ERIC Number: ED478814
Record Type: Non-Journal
Publication Date: 2003-May
Reference Count: N/A
College Completion: Additional Efforts Could Help Education with Its Completion Goals. Report to Congressional Requesters.
Ashby, Cornelia M.
Because of concerns that not enough students who start college are completing a bachelor's degree, and in response to a Congressional request, the General Accounting Office (GAO) examined the extent to which students who enroll in a 4-year college complete a bachelor's degree and the factors that affect completion. The study also investigated what states and 4-year colleges and universities are doing to foster bachelor's degree completion and what the U.S. Department of Education is doing to foster degree completion. Data were drawn from a variety of sources, including the U.S. Department of Education's Beginning Postsecondary Students survey and a survey conducted by the GAO of state higher education executive officer agencies from all 50 states, the District of Columbia, and Puerto Rico. Interviews were also conducted with state officials and administrators at 11 public colleges and universities. Findings show that more than half of students who enrolled in a 4-year college completed a bachelor's degree within 6 years. Students were less likely to complete the degree if neither parent had a degree, if they were black, if they worked 20 or more hours per week, or if they transferred to another college. Students from disadvantaged backgrounds were no less likely to complete the degree, but they were less likely to enroll in the first place. States are beginning to hold colleges accountable for retaining and graduating their students, and the Department of Education has been discussing this with the higher education community. States are publishing retention and graduation rates for their colleges, and the Department of Education believes that providing such information can help students make informed decisions. In its Strategic Plan, the Department of Education has identified goals to reduce gaps in college completion and increase overall completion. The GAO recommends that the Secretary of Education consider multiple measures that would help account for other goals of higher education and differences among colleges and then take steps to identify and disseminate information about promising practices in the areas of retention and graduation. Five appendixes provide supplemental data and comments from the Department of Education. (SLD)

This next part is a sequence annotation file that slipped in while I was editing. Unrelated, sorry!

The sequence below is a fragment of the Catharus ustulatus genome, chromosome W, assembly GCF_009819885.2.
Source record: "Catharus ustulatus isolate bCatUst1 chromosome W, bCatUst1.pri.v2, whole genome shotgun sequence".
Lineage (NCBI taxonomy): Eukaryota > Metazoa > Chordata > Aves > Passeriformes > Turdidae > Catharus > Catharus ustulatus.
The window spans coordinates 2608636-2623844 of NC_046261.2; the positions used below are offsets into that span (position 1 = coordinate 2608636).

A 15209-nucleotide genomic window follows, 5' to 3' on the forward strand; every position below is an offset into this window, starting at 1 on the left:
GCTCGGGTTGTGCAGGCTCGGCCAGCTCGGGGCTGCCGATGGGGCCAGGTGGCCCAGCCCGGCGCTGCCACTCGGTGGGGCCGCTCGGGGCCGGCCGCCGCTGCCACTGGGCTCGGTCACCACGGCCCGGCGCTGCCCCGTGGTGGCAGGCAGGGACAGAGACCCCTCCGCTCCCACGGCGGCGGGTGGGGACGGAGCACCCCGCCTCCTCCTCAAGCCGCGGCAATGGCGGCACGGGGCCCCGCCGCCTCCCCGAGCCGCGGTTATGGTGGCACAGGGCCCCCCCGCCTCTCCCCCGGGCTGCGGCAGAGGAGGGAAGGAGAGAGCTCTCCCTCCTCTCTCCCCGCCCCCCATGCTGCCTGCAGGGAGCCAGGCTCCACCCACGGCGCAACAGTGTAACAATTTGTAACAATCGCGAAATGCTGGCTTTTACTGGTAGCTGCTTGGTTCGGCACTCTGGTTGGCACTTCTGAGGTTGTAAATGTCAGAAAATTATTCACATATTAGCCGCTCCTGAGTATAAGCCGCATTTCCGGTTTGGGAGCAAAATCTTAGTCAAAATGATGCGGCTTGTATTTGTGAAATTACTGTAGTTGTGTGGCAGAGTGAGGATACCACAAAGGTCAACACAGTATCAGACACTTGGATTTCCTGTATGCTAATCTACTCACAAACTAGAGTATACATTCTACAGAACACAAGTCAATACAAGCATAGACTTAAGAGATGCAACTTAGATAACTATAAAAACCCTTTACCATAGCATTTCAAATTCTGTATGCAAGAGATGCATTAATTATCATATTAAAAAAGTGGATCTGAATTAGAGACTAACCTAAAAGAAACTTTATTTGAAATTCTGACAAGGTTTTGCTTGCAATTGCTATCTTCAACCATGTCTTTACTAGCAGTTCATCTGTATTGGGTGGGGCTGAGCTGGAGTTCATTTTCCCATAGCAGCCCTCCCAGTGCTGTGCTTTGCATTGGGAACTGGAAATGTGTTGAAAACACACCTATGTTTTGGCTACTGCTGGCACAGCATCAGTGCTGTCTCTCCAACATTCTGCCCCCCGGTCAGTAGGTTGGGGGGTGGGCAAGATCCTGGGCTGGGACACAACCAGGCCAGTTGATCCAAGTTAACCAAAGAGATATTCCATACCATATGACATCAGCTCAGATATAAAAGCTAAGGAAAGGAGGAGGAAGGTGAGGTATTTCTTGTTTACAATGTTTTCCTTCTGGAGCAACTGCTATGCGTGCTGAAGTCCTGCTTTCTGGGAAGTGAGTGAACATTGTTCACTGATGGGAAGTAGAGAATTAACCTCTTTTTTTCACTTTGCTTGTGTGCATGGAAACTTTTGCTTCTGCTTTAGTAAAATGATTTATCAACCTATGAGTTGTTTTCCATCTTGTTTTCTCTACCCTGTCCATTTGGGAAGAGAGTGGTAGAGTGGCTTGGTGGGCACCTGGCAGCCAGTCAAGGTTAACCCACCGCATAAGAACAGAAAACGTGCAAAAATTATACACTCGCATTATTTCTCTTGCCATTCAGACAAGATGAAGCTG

Descriptors: Academic Persistence, Administrators, College Graduates, College Students, Disadvantaged Youth, Government Role, Graduation, Graduation Rate, Higher Education, Public Agencies
U.S. General Accounting Office, 441 G. Street NW, Room LM, Washington, DC 20548 (first copy free; each additional copy, $2). Tel: 202-512-6000; Fax: 202-512-2537; Web site: http://www.gao.gov.
Publication Type: Legal/Legislative/Regulatory Materials; Reports - Research
Education Level: N/A
Authoring Institution: General Accounting Office, Washington, DC.